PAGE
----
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The GAP Attorneys Blog

Meeting the needs of people with disabilities, their families, educators & service providers

Posts Tagged ‘Cerebral palsy’

Unavailability of proposed out-of-district placement does not excuse district’s failure to provide services.

Monday, March 11th, 2013

Penn Yan (NY) Central School District, 60 IDELR 80 (OCR 2012):  The U.S. Department of Education’s Office of Civil Rights (OCR) determined that a school district did not comply with Section 504 when it failed to provide educational services to a student with a disability while it arranged for an out-of-district program.  The district recommended a specific program to address the student’s cerebral palsy, autism, and epilepsy, but needed to satisfy certain requirements in order for the student to be accepted in the out-of-district program.  This led the district to unilaterally amend the student’s IEP to include a licensed practical nurse (which OCR found violated the rule that decisions must be made by a group of persons knowledgeable about the student).  The district also failed to provide any services to the student while it worked to arrange for the student’s enrollment in the out-of-district placement.  OCR found such failure to provide services unacceptable, and that school districts must take reasonable steps to ensure disabled students received educational (and related) aids and services.  Accordingly, the IEP team should have convened to consider whether an alternative placement was necessary.

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Revocation of parental consent for IDEA services prevents student from receiving services under Section 504

Friday, July 13th, 2012

Lamkin v. Lone Jack C-6 School District, 58 IDELR 197 (W.D. Mo. 2012): The Court determined that when the parent of a student with cerebral palsy, seizure disorder, visual impairment, scoliosis, and osteoporosis revoked consent for the provision of services under the IDEA, the parent also in effect revoked consent for services under Section 504 of the Rehabilitation Act and the Americans with Disabilities Act (ADA).  After having disagreed with the IEP team’s decision to place the student at a school for the severely disabled, the parent revoked consent for the provision of IDEA services, but requested accommodations under Section 504.  The school district did not violate Section 504 or the ADA when it rejected this request.

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Despite its large cost, the use of screen readers for students with disabilities during state assessments is a reasonable accommodation

Monday, July 2nd, 2012

Seminole County (FL) School District, 58 IDELR 113 (OCR 2011): The United States Department of Education, Office of Civil Rights (OCR) determined that the Florida Department of Education (FDOE) violated Section 504 of the Rehabilitation Act and Title II of the Americans with Disabilities Act (ADA) when it denied a student diagnosed with cerebral palsy (and other students similarly situated) the use of a screen reader as an accommodation for a state assessment.  Alternative accommodations offered by FDOE did not meet the student’s unique needs.  OCR did not accept FDOE’s argument that the initial cost of purchasing the screen readers ($250,000), plus the cost to modify the new version of the exam each year, made the accommodation cost prohibitive.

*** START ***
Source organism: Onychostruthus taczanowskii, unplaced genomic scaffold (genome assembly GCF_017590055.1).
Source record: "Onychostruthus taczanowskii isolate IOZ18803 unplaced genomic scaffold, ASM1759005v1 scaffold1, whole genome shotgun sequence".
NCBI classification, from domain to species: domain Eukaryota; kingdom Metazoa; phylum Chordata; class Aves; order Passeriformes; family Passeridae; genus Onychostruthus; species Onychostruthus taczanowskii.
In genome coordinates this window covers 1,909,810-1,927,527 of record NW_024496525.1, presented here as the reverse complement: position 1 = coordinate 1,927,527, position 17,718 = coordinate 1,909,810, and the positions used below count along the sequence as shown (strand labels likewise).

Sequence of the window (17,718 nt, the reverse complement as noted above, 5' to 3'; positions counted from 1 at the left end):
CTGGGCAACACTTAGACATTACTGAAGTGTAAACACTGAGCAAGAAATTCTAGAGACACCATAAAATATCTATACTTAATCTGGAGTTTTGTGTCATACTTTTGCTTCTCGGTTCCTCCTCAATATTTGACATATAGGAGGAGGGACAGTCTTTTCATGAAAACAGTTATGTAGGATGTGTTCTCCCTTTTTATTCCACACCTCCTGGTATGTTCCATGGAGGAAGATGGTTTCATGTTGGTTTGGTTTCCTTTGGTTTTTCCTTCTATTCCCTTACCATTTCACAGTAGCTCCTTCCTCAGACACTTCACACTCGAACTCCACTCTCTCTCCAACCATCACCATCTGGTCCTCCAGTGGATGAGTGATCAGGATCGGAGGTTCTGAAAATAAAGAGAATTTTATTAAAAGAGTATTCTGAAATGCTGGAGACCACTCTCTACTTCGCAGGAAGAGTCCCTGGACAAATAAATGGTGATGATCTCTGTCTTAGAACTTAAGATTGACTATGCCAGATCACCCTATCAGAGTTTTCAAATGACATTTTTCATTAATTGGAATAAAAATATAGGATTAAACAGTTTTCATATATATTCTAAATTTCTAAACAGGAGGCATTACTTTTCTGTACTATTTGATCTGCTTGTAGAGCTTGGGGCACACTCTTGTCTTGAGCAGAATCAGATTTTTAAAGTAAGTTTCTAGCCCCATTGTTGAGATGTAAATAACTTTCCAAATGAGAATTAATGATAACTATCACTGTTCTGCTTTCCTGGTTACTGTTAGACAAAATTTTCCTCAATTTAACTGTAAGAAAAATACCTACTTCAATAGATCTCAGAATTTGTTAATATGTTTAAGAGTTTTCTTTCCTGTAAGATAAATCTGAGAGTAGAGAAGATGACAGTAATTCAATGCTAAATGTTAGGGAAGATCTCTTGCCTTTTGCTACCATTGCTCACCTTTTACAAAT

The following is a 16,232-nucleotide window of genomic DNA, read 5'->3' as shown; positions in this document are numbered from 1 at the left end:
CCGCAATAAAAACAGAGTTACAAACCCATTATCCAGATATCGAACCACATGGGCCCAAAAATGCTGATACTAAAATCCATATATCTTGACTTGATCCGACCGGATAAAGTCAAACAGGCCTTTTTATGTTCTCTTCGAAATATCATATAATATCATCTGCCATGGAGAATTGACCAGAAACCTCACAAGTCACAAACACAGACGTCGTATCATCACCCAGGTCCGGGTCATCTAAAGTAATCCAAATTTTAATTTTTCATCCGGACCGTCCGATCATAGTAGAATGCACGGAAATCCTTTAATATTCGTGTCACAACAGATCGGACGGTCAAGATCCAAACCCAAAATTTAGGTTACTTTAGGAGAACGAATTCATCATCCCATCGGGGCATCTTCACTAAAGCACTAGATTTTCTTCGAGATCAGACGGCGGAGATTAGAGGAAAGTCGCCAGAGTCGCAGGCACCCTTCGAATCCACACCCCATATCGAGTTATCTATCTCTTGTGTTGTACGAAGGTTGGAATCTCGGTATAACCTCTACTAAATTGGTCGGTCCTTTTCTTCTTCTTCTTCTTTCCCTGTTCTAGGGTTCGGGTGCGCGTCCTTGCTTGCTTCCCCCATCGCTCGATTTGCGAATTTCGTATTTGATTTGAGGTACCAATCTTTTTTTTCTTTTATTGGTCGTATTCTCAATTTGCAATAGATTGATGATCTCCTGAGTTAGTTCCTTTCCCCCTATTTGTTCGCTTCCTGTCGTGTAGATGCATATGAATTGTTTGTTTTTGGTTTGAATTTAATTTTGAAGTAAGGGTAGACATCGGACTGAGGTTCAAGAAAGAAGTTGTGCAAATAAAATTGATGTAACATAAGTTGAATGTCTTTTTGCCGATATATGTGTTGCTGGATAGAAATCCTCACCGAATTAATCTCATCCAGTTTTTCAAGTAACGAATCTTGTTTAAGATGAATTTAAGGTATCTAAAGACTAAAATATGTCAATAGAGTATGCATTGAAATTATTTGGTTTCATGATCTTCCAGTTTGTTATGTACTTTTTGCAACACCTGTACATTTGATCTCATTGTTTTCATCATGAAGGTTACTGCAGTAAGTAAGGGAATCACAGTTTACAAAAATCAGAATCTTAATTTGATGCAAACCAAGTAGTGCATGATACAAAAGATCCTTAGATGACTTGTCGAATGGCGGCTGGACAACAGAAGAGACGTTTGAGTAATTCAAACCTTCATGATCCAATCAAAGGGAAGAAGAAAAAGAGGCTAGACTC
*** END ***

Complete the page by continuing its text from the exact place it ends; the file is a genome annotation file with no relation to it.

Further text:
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School district violated child-find obligation by failing to evaluate student in all areas of his suspected disability

Wednesday, May 11th, 2011

School Board of the City of Norfolk v. Brown, 56 IDELR 18 (E.D. Va. 2010): Although a school district had previously evaluated and classified a student with cerebral palsy and seizure disorder as a student with a disability under the category of “other health impairment,” the court affirmed the decision of an impartial hearing officer who had concluded that the school district had violated its child-find obligations under the Individuals with Disabilities Education Act (IDEA) by failing to evaluate the student in all areas of his suspected disability.  The school district should have also provided the student with a functional behavioral analysis (FBA) and behavior intervention plan (BIP) due to the evidence of the student’s history of engaging in behaviors that impeded the student’s learning or that of others.

The court also affirmed the hearing officer’s conclusion that the school district violated the IDEA by conducting a procedurally flawed Manifestation Determination Review (MDR) following a behavioral incident that led to a suspension.  In particular, the MDR team failed to consider a psychiatric report that was generated as a direct consequence of the behavioral incident and the MDR team failed to afford the parents an adequate opportunity to participate at the meeting.

Moreover, the court agreed with the hearing officer that the school district procedurally violated the IDEA when it placed the student in an alternative setting during the student’s suspension.  The decision to place the student in the alternative setting was made by the school board, but should have been made by student’s IEP team.  Moreover, the placement substantively violated the IDEA because it was not the least restrictive environment (LRE) in which the student could receive a free appropriate public education (FAPE).

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